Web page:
Financial Planning or Casino Consultant – Stock Market Volatility Leaves Questions Unanswered

Well, when you look at the VIX or stock market volatility Index it is just amazing how much it bounces around, and often for no apparent reason. Sure, you can come up with reasons such as events around the world things like China lowering their interest rates for their banks, Greece debt, the Fed chairman’s latest speech, or the banks in Spain severely challenged for liquidity. Nevertheless, when it comes right down to it the technical analysts are usually right, most of the time, and they don’t even need to consider what’s happening in the real world.

Still, when you step back and look at the jagged line of the stock market, or any given stock, it looks like a giant gambling casino, and some analysts have said that the stock market’s job is to redistribute wealth, and leave the debris for the fishes, those are smalltime investors like you and I. but if that is the case, then why play? The other day I was talking to a financial planner and I asked them if they were a casino consultant or really in the financial planning business. They laughed, knew exactly what I was talking about, and told me that; “sometimes I feel like that.”

They also came up with another funny line, this might be something you should see at the end of a financial commercial on the CNBC morning stock market report; “Where we measure your financial success one day at a time.” And really isn’t that about how a gambler thinks, up one day and down the next – or how about someone that is going through Alcoholics Anonymous, that whole; “one day at a time,” thing.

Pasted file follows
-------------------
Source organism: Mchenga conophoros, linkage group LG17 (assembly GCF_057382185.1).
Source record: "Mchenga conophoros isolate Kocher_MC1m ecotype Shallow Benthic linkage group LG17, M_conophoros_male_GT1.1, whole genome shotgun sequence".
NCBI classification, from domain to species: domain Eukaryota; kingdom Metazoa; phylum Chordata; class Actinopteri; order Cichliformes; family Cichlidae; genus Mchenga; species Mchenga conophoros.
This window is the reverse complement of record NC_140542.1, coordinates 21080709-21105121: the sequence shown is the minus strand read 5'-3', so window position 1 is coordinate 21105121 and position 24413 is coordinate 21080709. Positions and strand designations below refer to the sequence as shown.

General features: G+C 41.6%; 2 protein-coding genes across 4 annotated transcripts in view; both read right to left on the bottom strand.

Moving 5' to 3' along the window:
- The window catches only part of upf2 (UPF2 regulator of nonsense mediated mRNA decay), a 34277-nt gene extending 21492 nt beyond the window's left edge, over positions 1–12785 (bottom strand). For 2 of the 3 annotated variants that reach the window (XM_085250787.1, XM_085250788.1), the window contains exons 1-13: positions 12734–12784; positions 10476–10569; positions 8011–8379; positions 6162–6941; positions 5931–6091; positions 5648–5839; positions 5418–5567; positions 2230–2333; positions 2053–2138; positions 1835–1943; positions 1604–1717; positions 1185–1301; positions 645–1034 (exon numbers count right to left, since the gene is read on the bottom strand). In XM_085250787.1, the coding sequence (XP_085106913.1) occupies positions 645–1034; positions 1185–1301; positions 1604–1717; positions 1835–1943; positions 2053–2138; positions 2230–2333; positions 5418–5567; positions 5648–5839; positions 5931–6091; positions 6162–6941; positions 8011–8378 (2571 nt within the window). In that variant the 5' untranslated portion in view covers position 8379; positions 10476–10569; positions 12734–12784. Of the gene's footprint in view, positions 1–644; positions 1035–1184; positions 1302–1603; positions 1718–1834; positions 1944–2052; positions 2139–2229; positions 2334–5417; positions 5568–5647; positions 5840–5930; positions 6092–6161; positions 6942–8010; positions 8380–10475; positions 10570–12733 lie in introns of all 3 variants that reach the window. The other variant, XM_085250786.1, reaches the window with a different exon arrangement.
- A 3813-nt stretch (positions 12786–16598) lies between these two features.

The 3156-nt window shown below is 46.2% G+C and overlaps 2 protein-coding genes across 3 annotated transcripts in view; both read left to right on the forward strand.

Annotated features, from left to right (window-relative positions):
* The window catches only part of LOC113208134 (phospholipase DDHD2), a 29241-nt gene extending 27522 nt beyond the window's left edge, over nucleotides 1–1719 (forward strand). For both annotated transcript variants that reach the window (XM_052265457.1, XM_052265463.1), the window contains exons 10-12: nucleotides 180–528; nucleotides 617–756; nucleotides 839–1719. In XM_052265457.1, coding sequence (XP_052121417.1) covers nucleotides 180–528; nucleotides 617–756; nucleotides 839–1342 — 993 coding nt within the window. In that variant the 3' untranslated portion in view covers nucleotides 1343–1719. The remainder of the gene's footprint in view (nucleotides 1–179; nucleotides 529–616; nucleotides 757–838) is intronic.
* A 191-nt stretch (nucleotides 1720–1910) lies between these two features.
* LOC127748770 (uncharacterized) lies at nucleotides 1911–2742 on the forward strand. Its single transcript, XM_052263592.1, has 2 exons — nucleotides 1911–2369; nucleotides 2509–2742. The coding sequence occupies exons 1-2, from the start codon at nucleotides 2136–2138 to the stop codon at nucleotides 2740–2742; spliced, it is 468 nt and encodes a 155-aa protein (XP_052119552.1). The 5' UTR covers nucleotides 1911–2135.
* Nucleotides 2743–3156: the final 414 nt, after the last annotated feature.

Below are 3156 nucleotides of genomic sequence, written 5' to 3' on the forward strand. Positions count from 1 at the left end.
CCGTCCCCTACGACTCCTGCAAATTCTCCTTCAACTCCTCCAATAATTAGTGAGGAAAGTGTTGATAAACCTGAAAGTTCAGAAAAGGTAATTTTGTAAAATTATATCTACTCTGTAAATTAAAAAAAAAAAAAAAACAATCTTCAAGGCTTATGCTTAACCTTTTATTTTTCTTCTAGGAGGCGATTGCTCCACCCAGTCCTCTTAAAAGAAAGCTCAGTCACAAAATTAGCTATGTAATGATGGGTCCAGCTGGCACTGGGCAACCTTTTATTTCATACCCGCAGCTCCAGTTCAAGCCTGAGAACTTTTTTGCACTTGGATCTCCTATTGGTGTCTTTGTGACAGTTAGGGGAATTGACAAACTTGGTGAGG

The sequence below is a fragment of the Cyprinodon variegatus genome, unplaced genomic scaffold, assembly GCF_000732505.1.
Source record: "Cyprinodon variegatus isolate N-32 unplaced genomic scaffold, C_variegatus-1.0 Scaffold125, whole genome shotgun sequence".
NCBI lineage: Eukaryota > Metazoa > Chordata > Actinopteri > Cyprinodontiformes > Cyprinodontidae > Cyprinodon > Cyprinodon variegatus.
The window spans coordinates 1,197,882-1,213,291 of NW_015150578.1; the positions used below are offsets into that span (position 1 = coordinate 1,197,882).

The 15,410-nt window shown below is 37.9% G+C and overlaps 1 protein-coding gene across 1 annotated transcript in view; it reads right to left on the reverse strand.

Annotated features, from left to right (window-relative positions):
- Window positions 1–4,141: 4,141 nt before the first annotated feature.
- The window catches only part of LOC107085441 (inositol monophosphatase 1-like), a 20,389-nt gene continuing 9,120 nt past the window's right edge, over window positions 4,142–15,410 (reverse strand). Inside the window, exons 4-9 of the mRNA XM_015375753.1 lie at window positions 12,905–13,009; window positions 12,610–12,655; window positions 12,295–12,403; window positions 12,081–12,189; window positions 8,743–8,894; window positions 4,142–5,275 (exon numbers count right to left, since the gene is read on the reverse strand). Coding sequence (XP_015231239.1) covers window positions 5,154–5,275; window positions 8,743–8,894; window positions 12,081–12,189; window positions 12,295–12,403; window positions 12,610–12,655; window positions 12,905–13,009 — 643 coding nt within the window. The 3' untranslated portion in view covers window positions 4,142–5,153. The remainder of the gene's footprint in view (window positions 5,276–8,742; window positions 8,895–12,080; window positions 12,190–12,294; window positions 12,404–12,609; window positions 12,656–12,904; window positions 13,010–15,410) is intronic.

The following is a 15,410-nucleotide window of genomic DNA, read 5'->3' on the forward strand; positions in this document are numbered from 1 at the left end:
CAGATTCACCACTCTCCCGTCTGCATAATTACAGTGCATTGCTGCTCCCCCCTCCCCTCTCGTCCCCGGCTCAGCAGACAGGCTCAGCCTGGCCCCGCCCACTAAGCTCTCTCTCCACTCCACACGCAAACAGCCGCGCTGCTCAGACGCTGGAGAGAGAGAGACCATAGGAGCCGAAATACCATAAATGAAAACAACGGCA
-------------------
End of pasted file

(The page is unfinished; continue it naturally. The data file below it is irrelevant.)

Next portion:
Indeed, all this brings up another point – if people can’t trust the stock market as a place to save for their retirement, or allow their money to grow then what can they trust? Is there any stability at all? Why hire a financial planner, investment broker, or a stock market trader to help you with your money, if the chances are they will either lose it, or make a little bit in fees and commissions, but you won’t gain very much in the end – except more gray hair?

There used to be an old chart that financial planners used to show that if you started out in the 1930s, 40s, 50s, 60s, and bought stocks of major blue-chip companies, then today with the rise in the stock market over time, you would be able to retire wealthy. But if we keep having financial crisis such as the S&L crisis, the 1987 stock market crash, the dot-com bubble burst, and the housing bubble crash taking out a decade of gains, then in essence we’re just kidding ourselves, it’s not a good way to invest your money any more than the local casino might be. Indeed I hope you will please consider all this and think on.